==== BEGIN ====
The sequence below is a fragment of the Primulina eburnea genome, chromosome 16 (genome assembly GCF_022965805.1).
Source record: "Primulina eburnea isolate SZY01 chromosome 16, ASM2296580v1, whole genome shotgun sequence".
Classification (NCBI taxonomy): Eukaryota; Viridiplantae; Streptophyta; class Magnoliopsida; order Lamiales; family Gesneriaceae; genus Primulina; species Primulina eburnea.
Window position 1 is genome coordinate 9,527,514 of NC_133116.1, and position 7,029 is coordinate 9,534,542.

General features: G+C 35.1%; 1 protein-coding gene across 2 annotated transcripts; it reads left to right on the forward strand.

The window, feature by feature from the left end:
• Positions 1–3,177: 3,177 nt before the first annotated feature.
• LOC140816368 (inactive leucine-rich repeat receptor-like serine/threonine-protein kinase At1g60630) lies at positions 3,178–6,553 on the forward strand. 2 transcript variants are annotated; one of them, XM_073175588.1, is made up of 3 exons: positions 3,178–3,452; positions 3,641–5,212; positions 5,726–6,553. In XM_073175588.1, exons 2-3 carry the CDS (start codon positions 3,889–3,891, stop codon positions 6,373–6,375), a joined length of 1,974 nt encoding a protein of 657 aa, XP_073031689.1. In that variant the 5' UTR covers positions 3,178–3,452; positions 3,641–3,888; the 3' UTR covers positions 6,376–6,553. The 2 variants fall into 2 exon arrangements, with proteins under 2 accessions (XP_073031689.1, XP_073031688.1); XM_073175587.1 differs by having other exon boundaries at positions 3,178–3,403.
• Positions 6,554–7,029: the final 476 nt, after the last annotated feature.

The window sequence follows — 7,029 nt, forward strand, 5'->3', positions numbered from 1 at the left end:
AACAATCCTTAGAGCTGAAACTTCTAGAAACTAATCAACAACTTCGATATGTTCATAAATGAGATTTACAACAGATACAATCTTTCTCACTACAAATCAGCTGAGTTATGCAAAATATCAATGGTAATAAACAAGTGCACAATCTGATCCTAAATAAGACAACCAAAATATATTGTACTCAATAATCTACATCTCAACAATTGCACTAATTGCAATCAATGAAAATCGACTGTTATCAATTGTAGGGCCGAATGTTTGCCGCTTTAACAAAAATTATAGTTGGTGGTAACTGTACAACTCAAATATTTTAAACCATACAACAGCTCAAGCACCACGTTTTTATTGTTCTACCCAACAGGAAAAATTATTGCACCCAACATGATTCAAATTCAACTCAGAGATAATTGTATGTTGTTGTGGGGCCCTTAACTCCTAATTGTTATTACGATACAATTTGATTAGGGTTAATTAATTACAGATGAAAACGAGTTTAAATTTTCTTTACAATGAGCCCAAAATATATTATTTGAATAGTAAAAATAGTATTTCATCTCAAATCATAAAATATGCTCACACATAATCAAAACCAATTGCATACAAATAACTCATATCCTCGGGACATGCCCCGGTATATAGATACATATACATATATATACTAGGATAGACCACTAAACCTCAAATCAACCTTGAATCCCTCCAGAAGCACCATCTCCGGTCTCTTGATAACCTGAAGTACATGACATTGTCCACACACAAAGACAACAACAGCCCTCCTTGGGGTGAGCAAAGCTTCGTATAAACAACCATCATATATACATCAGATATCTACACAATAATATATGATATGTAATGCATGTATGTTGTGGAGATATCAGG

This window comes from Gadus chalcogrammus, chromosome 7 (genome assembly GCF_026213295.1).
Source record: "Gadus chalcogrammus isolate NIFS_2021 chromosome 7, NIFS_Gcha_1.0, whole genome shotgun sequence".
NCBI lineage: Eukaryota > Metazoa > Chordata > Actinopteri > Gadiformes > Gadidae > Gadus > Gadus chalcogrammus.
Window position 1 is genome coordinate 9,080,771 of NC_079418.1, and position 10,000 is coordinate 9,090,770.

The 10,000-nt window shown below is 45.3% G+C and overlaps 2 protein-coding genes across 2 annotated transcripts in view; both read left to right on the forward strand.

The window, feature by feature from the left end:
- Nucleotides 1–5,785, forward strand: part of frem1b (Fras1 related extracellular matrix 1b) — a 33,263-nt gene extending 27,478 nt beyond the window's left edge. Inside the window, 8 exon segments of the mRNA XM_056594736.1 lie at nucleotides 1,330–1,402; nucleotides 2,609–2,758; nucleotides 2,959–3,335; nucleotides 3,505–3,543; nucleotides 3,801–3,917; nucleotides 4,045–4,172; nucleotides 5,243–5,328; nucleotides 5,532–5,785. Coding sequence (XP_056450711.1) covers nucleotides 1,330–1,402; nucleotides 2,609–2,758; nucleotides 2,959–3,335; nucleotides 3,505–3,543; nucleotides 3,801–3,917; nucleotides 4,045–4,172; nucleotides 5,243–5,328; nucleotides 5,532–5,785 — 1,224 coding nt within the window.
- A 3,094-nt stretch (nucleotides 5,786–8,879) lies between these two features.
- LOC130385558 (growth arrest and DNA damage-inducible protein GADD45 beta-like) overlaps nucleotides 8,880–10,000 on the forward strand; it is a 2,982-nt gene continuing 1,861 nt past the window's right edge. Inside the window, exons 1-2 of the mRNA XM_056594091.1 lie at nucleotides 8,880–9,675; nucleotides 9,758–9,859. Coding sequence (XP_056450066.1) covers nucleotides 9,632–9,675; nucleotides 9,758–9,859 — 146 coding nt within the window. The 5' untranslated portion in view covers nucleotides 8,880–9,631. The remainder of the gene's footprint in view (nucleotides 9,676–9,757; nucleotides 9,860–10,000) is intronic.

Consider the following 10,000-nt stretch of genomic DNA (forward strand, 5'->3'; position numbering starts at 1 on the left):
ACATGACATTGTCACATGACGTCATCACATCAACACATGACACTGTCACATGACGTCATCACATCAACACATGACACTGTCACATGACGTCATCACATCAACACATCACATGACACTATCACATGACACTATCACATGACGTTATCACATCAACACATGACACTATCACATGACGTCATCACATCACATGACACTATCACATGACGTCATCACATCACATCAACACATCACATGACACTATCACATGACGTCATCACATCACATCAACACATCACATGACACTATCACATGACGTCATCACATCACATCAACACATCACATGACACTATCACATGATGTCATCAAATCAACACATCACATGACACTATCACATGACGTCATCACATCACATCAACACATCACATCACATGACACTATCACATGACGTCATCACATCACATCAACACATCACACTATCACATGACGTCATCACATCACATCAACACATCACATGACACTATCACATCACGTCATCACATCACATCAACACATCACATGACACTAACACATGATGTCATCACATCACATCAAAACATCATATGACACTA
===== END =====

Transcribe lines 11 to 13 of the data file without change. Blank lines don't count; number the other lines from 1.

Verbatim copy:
AACAATCCTTAGAGCTGAAACTTCTAGAAACTAATCAACAACTTCGATATGTTCATAAATGAGATTTACAACAGATACAATCTTTCTCACTACAAATCAGCTGAGTTATGCAAAATATCAATGGTAATAAACAAGTGCACAATCTGATCCTAAATAAGACAACCAAAATATATTGTACTCAATAATCTACATCTCAACAATTGCACTAATTGCAATCAATGAAAATCGACTGTTATCAATTGTAGGGCCGAATGTTTGCCGCTTTAACAAAAATTATAGTTGGTGGTAACTGTACAACTCAAATATTTTAAACCATACAACAGCTCAAGCACCACGTTTTTATTGTTCTACCCAACAGGAAAAATTATTGCACCCAACATGATTCAAATTCAACTCAGAGATAATTGTATGTTGTTGTGGGGCCCTTAACTCCTAATTGTTATTACGATACAATTTGATTAGGGTTAATTAATTACAGATGAAAACGAGTTTAAATTTTCTTTACAATGAGCCCAAAATATATTATTTGAATAGTAAAAATAGTATTTCATCTCAAATCATAAAATATGCTCACACATAATCAAAACCAATTGCATACAAATAACTCATATCCTCGGGACATGCCCCGGTATATAGATACATATACATATATATACTAGGATAGACCACTAAACCTCAAATCAACCTTGAATCCCTCCAGAAGCACCATCTCCGGTCTCTTGATAACCTGAAGTACATGACATTGTCCACACACAAAGACAACAACAGCCCTCCTTGGGGTGAGCAAAGCTTCGTATAAACAACCATCATATATACATCAGATATCTACACAATAATATATGATATGTAATGCATGTATGTTGTGGAGATATCAGG

This window comes from Gadus chalcogrammus, chromosome 7 (genome assembly GCF_026213295.1).
Source record: "Gadus chalcogrammus isolate NIFS_2021 chromosome 7, NIFS_Gcha_1.0, whole genome shotgun sequence".